Erin Blumer
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Solving My Artist's Block with a Do-Make Creative Process

Overcoming the dreaded blank page. Photo ©2016 by Erin Blumer.

Overcoming the dreaded blank page. Photo ©2016 by Erin Blumer.

The blank page.  Staring you in the face.  Taunting you with its blankness.  Possibly even doing a little blank tap dance on your desk.  ...Alright, maybe not that last one.  But, every creative person has probably stared at the dreaded blank page at least once, and most of us probably more times than we care to consider.  The reasons for a creative block are many and as varied as each writer, artist, or composer.  Solutions to artists' block vary widely too, but I'm going to discuss what I've found works best for me, something I call the "Do-Make" creative process.

Rather obviously, there are two parts to "Do-Make": "Do," and, well, "Make."  The "Make" part is where we get stuck with that dastardly artists' block— the actual act of drawing, painting, writing, etc.  The "Do" part is where we can (hopefully) get un-stuck.

The Value of Doing

Often, I find that my worst creative blocks occur when I am spending so much time in my studio and/or at the office that I forget to engage with the outside world beyond my usual routine of wake-eat-work-eat-work-eat-work-shower-sleep.  I neglect to go for walks in the park, run or hike, take pictures of flowers, go to the garden store, or visit museums.  I neglect the activities— the "do's," if you will.

My creative output and the quality of my work tend to depend heavily on input.  As an artist, I observe and experience the world around me, process it, and then create.  Naturally, if I remove observation and experience from the equation, creating art is going to become pretty difficult.  For me, "do's" are essential to my work.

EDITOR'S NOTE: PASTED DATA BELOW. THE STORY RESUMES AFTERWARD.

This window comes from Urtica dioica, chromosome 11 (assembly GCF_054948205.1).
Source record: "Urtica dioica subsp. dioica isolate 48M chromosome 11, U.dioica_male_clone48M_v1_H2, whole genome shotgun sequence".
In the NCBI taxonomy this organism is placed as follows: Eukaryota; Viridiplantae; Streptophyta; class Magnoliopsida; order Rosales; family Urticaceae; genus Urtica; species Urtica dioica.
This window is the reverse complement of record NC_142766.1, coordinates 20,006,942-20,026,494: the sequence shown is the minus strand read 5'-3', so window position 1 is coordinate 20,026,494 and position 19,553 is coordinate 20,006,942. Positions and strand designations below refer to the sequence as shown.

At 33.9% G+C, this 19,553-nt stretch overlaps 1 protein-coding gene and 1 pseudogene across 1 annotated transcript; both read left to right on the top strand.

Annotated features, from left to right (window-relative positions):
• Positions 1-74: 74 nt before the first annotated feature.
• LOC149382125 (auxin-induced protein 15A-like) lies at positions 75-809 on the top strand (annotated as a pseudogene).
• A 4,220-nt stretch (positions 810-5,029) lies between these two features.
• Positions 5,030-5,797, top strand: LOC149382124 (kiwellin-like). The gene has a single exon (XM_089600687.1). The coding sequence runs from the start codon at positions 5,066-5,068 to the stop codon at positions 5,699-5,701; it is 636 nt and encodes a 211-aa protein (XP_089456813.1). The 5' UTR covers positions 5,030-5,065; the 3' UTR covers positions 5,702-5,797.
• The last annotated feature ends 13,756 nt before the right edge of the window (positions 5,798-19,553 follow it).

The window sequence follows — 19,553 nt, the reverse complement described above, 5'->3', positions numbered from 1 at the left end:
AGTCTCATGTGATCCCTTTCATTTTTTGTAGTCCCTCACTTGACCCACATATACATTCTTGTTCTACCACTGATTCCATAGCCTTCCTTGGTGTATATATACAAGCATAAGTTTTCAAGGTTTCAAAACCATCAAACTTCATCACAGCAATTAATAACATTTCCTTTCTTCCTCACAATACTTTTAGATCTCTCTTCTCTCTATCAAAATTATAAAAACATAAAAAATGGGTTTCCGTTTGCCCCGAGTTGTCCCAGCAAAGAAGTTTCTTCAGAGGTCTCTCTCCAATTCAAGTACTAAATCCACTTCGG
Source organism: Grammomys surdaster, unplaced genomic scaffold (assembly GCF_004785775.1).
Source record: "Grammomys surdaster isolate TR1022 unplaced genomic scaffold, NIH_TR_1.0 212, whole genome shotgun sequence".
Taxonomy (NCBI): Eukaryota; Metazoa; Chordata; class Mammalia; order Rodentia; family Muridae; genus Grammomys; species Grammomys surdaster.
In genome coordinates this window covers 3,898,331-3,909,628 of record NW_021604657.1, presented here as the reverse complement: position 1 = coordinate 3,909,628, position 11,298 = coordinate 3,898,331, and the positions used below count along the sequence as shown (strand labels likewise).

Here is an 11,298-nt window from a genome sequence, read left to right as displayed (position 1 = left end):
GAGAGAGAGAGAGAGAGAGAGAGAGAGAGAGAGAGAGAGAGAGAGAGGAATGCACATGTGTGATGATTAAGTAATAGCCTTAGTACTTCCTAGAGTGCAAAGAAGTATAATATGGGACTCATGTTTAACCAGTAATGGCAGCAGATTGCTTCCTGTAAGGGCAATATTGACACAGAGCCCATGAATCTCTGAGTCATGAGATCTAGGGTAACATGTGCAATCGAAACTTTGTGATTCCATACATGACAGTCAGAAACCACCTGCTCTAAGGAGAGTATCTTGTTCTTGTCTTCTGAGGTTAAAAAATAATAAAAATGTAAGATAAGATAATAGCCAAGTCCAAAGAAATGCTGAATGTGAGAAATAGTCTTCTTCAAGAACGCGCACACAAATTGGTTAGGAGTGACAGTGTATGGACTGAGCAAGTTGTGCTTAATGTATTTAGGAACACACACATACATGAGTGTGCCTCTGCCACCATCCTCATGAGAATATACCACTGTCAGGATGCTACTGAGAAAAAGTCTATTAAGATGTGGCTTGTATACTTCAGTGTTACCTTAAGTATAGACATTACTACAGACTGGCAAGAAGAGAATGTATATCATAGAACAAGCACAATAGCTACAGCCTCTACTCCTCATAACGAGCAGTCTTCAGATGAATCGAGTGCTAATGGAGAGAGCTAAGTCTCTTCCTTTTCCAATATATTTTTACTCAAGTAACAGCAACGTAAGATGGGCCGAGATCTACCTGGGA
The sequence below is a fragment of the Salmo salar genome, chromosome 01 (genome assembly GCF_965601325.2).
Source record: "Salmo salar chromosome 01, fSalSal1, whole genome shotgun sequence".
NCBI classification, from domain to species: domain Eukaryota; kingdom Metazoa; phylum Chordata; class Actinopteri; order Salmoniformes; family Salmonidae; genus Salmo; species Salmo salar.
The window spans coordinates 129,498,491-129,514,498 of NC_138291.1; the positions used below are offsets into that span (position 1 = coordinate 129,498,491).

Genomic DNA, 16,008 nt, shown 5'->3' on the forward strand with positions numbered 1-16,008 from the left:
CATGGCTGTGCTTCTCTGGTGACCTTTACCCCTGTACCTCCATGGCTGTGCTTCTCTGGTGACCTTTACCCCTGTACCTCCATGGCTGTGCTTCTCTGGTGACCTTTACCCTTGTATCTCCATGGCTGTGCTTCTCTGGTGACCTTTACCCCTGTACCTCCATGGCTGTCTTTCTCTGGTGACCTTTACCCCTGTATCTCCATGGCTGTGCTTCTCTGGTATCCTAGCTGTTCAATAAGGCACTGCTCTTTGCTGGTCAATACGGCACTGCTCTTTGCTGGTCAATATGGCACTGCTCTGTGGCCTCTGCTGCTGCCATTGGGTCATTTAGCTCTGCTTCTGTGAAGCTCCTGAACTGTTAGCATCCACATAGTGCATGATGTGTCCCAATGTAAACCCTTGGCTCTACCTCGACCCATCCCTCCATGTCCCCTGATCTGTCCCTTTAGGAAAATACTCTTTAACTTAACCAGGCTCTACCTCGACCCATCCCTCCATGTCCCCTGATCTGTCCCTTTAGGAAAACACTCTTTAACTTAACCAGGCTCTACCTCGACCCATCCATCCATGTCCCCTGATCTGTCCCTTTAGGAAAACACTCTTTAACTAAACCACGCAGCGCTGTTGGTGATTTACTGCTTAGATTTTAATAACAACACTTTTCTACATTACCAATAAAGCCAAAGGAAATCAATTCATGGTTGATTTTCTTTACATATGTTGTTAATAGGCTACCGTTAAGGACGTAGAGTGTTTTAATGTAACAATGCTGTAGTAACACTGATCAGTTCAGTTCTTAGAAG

Striking the Right Balance

When I'm well balanced between doing and making, making becomes a much smoother process— ideas abound, and I am about as prolific as I can be while still working a regular 8 to 5 office job.  Getting balanced is of course easier said than done.

First of all, the ideal ratio of doing to making is going to be different for each of us, and may even vary for ourselves from time to time.  Secondly, it's easy to get caught up in one or the other, and suddenly we realize that we're not making as much as we need or want to, or we burn ourselves out on making and/or run into a creative wall.  Either way, the result is we stop making, or least don't make as much.  What your ratio is and how easy it is to get shunted into one or the other will likely depend on your introversion/extroversion and your life circumstances and responsibilities (such as whether you have kids, work a day job, etc.).

The Do's to Do

Finally, we each have to discover what kinds of inputs work best for us.  For me, I know that some of my best inputs are being out in nature, taking lots of pictures (whether they are good pictures isn't important), reading escapist literature, and going to museums (art and otherwise).  For someone else, good inputs might include going to symphony concerts, seeing a play or musical, visiting with grandparents, and going to BBQ festivals.  Your "do's" can be pretty much anything, so long as they give you creative input.

Pushing Past the Block

The next time you're afflicted with a creative block, rather than taping your eyes open to try to win the staring contest with your blank page, allow yourself to get up and do something else instead.  In moments of block, I've found that physical activities like gardening or exercising work best for quickly un-sticking my mind so that I can create again.  

If I notice a more protracted pattern of artists' block, I do a schedule check: am I making time to go hiking, am I running at least two days a week, have I been going for regular walks on my lunch break, etc.?  Realizing where and how I'm spending my time sheds light on my current priorities and/or circumstances so that I can course-correct and let my creativity flow.

Do you use a Do-Make approach, or do you think it would help you creatively?  What other strategies do you use for getting past artists' block?